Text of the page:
Is a backlash growing against the 900 million user strong social media network?

Facebook’s IPO stirred up the naysayers (e.g., “Here’s Why Google and Facebook Might Completely Disappear in the Next 5 Years”), even before the public offering failed to live up to the hype. While the social network’s white-hot success shows no immediate sign of flagging—can 900 million users globally really be wrong?—a backlash has been building. Our Things to Watch list for 2011 included Facebook Alternatives (“Social networkers will be exploring more niche communities or alternatives that offer greater exclusivity or privacy”). And in advance of the IPO, an Associated Press/CNBC poll reported that close to half of Americans say Facebook is a passing fad, and General Motors pulled $10 million in advertising due to poor click-through rates.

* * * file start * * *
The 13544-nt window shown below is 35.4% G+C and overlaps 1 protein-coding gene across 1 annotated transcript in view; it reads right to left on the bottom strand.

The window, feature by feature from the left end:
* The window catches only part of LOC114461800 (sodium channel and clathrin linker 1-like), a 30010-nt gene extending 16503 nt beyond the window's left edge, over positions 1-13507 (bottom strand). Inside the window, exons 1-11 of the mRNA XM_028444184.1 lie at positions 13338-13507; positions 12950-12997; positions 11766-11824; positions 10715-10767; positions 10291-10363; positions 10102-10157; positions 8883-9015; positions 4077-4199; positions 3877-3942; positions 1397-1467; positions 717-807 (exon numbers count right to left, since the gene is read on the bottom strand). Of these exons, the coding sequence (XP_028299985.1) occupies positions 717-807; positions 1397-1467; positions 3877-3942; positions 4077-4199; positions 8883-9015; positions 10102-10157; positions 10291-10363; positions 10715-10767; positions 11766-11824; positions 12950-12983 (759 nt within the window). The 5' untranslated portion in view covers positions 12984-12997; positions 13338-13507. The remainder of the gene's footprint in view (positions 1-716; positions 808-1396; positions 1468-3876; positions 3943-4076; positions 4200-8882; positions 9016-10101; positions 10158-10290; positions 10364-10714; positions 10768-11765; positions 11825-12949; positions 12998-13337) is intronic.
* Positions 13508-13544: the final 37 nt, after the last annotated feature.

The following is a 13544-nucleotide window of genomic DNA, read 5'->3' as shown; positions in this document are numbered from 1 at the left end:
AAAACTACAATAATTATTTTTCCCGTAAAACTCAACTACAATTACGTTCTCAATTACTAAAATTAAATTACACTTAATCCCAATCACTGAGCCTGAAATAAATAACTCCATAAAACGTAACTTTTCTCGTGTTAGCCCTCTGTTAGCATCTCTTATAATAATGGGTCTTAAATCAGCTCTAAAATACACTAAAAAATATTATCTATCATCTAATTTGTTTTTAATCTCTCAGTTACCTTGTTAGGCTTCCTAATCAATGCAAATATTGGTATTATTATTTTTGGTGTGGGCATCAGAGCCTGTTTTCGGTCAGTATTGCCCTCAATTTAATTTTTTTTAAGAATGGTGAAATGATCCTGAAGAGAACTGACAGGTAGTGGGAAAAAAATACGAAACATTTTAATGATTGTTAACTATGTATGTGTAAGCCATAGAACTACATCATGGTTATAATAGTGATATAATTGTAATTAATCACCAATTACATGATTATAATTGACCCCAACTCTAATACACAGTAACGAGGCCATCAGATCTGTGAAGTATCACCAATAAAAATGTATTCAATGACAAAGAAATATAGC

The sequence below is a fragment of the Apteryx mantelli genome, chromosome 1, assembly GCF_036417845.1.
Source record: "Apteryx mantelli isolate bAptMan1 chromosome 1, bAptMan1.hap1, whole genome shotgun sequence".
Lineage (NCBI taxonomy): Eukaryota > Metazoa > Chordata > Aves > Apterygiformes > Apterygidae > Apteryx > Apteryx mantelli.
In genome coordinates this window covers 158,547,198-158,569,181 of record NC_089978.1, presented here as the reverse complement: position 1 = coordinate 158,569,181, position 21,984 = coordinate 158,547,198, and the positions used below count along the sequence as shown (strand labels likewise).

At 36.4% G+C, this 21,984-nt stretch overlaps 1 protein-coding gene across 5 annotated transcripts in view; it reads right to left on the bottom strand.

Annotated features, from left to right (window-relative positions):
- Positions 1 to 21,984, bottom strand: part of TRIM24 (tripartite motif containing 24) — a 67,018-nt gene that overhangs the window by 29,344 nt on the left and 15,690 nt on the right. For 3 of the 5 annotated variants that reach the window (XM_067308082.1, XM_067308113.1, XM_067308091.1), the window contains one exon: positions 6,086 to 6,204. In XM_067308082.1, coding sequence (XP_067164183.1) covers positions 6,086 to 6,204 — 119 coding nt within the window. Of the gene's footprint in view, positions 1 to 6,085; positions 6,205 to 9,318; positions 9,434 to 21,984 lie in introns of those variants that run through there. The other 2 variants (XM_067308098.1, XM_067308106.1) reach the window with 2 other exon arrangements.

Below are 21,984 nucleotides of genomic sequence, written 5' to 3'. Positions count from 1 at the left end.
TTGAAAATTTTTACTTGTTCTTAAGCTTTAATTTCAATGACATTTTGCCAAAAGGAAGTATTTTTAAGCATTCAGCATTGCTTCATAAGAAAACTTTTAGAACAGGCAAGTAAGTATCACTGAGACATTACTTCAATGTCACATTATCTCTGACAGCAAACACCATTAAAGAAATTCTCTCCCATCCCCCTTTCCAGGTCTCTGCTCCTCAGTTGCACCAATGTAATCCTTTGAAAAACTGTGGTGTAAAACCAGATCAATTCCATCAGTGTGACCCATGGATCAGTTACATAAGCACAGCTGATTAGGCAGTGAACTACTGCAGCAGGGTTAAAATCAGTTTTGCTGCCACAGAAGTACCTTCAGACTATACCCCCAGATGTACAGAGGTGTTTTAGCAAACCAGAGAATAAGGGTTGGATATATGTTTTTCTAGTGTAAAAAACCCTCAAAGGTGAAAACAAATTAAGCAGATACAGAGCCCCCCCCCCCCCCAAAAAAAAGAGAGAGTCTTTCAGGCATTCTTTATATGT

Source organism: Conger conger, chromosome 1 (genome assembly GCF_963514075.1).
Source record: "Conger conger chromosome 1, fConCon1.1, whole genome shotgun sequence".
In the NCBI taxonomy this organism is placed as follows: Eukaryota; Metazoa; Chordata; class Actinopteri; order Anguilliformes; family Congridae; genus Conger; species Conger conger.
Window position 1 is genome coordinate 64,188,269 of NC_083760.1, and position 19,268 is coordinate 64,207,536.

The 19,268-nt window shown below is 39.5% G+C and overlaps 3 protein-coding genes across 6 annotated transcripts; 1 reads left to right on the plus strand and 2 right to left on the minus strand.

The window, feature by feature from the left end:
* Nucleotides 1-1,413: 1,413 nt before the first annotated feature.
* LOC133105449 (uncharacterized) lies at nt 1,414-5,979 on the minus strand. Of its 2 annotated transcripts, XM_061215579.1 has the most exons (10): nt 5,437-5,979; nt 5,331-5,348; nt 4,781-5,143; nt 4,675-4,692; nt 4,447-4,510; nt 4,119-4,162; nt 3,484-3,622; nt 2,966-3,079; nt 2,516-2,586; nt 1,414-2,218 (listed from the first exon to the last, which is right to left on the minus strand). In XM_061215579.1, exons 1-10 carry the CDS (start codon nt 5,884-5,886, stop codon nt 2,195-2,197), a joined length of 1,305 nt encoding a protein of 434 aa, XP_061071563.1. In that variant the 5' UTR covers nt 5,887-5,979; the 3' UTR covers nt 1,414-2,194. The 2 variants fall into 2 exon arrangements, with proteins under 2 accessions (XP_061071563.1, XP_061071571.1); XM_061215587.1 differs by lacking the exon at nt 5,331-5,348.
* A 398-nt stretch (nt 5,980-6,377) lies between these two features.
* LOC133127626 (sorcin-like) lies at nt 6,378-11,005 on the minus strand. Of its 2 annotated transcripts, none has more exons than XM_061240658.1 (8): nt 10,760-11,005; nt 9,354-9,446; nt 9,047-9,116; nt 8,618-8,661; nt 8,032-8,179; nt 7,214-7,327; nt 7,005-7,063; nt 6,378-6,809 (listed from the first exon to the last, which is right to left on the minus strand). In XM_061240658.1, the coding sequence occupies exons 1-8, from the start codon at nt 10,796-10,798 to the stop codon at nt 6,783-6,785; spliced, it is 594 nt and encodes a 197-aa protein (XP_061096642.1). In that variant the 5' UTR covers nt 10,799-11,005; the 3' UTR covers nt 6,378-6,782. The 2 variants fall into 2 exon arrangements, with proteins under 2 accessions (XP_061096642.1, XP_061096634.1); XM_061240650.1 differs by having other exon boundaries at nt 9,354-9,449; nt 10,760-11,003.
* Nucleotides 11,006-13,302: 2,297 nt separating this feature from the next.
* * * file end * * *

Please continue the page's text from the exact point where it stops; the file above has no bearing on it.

There are a few key reasons for Facebook fatigue. Some members have been put off by privacy and trust issues (how personal stats get shared and leveraged), while some, even Millennials, are tired of keeping up with a vast web of people. Strategically, critics point to Facebook’s sluggish adaptation to mobile as a sign that it’s failed to innovate fast enough while other, cooler communities gain. Among other things, these aim for greater relevance or immediacy by focusing on the interest graph—like Pinterest, Gogobot (for travel) or Fancy (more consumerist)—or tapping into the “SoLoMo” trend, combining social with local and mobile (for example, Banjo and Highlight send alerts to a user’s mobile device when social media connections are nearby). The long-awaited open-source network Diaspora will let users own their data when it launches, possibly later this year.

Rest assured, Facebook isn’t going anywhere in the near future. But the seeds for Social Media 2.0 have been sown, and marketers would do well to keep an eye on those green shoots.

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